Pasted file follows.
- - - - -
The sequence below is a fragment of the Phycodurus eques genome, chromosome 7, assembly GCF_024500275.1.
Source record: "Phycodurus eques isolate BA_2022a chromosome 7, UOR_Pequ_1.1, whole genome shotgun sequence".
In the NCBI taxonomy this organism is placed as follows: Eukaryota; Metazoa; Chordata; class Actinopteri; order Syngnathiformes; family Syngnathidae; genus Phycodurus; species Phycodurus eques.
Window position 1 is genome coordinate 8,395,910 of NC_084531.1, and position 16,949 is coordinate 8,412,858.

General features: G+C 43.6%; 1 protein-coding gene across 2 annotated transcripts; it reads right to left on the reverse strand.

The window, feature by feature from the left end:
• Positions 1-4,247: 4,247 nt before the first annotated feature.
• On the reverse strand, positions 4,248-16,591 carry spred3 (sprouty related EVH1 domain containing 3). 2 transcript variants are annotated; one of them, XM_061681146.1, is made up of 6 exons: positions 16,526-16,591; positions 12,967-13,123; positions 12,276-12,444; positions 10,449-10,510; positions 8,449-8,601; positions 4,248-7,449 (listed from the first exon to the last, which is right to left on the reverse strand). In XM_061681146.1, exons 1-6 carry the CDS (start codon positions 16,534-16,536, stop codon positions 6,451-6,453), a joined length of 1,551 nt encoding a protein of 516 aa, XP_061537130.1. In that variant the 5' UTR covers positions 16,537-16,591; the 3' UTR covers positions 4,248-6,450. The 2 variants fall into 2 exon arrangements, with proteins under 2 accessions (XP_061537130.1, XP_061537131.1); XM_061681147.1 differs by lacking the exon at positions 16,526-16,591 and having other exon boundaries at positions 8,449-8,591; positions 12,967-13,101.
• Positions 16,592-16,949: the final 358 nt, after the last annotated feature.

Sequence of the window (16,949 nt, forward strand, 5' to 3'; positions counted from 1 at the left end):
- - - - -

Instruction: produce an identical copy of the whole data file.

The sequence below is a fragment of the Phycodurus eques genome, chromosome 7, assembly GCF_024500275.1.
Source record: "Phycodurus eques isolate BA_2022a chromosome 7, UOR_Pequ_1.1, whole genome shotgun sequence".
In the NCBI taxonomy this organism is placed as follows: Eukaryota; Metazoa; Chordata; class Actinopteri; order Syngnathiformes; family Syngnathidae; genus Phycodurus; species Phycodurus eques.
Window position 1 is genome coordinate 8,395,910 of NC_084531.1, and position 16,949 is coordinate 8,412,858.

General features: G+C 43.6%; 1 protein-coding gene across 2 annotated transcripts; it reads right to left on the reverse strand.

The window, feature by feature from the left end:
• Positions 1-4,247: 4,247 nt before the first annotated feature.
• On the reverse strand, positions 4,248-16,591 carry spred3 (sprouty related EVH1 domain containing 3). 2 transcript variants are annotated; one of them, XM_061681146.1, is made up of 6 exons: positions 16,526-16,591; positions 12,967-13,123; positions 12,276-12,444; positions 10,449-10,510; positions 8,449-8,601; positions 4,248-7,449 (listed from the first exon to the last, which is right to left on the reverse strand). In XM_061681146.1, exons 1-6 carry the CDS (start codon positions 16,534-16,536, stop codon positions 6,451-6,453), a joined length of 1,551 nt encoding a protein of 516 aa, XP_061537130.1. In that variant the 5' UTR covers positions 16,537-16,591; the 3' UTR covers positions 4,248-6,450. The 2 variants fall into 2 exon arrangements, with proteins under 2 accessions (XP_061537130.1, XP_061537131.1); XM_061681147.1 differs by lacking the exon at positions 16,526-16,591 and having other exon boundaries at positions 8,449-8,591; positions 12,967-13,101.
• Positions 16,592-16,949: the final 358 nt, after the last annotated feature.

Sequence of the window (16,949 nt, forward strand, 5' to 3'; positions counted from 1 at the left end):